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Exploring the nature of occupational health disparities between racial and ethnic minority and non-minority groups.
Roberts RK; Swanson NG; Murphy LR
Work Stress and Health: New Challenges in a Changing Workplace, March 20-22, 2003, Toronto, Canada. Washington, DC: American Psychological Association, 2003 Mar; :CD-ROM
Health disparities between racial and ethnic minority and non-minority populations in the United States have been widely documented over the last decades, receiving renewed and focused attention in very recent years. A large body of literature has noted significant racial and ethnic disparities in a variety of health outcomes, with people of color generally suffering worse health. Extending to the work arena, the disparity phenomenon poses a potentially cataclysmic problem for North American work organizations. At least 25% of the current U.S. population is thought to consist of racial minorities. It is anticipated that this statistic will reach 32% by 2010, more than 40% by 2035, and 47% by 2050. Given the current demographical reality and these projected shifts, the sustainability of work organizations hinges upon the preservation of minority occupational health. Unfortunately, the research community is currently limited in its understanding of the experiences of minority workers. Conceptualizations of people, health, and work have been developed from a largely mono-majority orientation and have been assumed to be exhaustive and universally applicable. The reality, however, is that there is uncertainty surrounding whether current paradigms fully apply to those workers who comprise a large and increasing proportion of the American workforce. A multifaceted framework that provides a thoughtful description of the work organization factors influencing minority health is desperately needed. Guided by existing literature on the general life experiences of American minorities, a portion of such a conceptual model is presented here. Exploratory analyses of the Quality of Work Life (QWL) survey, a module developed by NIOSH and included in the 2002 administration of the General Social Survey (GSS), were conducted to provide a preliminary test of this paradigm. The analyses provide answers to these and other questions: What percentage of minority workers reports experiences of workplace discrimination and harassment? Do the data provide evidence for a relationship between these experiences, stress and health outcomes? Is there evidence of an "organizational" discrimination that disproportionately places racial and ethnic minorities in "high strain" occupations? The ultimate goal of this research is to provide direction for further paradigm construction and empirical research on minority occupational health.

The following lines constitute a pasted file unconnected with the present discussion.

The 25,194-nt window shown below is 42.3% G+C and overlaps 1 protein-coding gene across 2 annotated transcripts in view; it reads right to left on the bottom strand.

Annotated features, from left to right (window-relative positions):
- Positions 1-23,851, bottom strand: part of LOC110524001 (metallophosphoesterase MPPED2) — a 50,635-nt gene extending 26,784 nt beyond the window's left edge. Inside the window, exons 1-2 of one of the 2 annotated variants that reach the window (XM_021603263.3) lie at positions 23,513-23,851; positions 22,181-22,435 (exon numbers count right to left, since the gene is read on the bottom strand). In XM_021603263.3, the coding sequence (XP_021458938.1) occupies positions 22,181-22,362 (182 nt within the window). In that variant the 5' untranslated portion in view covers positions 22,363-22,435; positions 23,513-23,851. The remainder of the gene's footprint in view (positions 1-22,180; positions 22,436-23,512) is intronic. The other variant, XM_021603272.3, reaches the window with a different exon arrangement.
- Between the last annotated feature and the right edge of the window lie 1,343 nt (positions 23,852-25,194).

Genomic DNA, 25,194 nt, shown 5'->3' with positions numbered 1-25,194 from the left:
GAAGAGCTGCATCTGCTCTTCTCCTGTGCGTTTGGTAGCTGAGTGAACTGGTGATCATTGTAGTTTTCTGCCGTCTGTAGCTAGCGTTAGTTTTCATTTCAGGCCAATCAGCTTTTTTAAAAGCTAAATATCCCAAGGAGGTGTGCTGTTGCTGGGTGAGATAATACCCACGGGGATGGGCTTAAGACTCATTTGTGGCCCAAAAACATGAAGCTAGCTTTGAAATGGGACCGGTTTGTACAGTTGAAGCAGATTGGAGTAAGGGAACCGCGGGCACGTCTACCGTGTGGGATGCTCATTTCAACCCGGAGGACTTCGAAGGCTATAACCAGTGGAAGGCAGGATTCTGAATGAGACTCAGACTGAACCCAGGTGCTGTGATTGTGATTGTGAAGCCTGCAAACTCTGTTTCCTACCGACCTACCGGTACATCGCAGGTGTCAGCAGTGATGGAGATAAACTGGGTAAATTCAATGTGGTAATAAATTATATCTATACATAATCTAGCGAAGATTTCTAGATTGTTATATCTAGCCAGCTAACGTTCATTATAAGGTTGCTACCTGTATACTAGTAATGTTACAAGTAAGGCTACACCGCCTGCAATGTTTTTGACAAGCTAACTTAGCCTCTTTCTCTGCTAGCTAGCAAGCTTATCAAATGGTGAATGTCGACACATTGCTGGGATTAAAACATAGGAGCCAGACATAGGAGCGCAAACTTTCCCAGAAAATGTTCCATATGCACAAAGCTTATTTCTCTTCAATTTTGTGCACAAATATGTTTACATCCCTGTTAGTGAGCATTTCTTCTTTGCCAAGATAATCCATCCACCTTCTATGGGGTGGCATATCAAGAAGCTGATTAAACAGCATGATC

Racial-factors; Demographic-characteristics; Sociological-factors; Psychological-stress; Job-stress
Rashaun K. Roberts, Ph.D., National Institute for Occupational Safety and Health, Division of Applied Research and Technology, 4676 Columbia Parkway (C-24), Cincinnati, Ohio 45226, USA
Conference/Symposia Proceedings; Abstract
Work Environment and Workforce: Organization of Work
Work Stress and Health: New Challenges in a Changing Workplace, March 20-22, 2003, Toronto, Canada
Page last reviewed: September 2, 2020
Content source: National Institute for Occupational Safety and Health Education and Information Division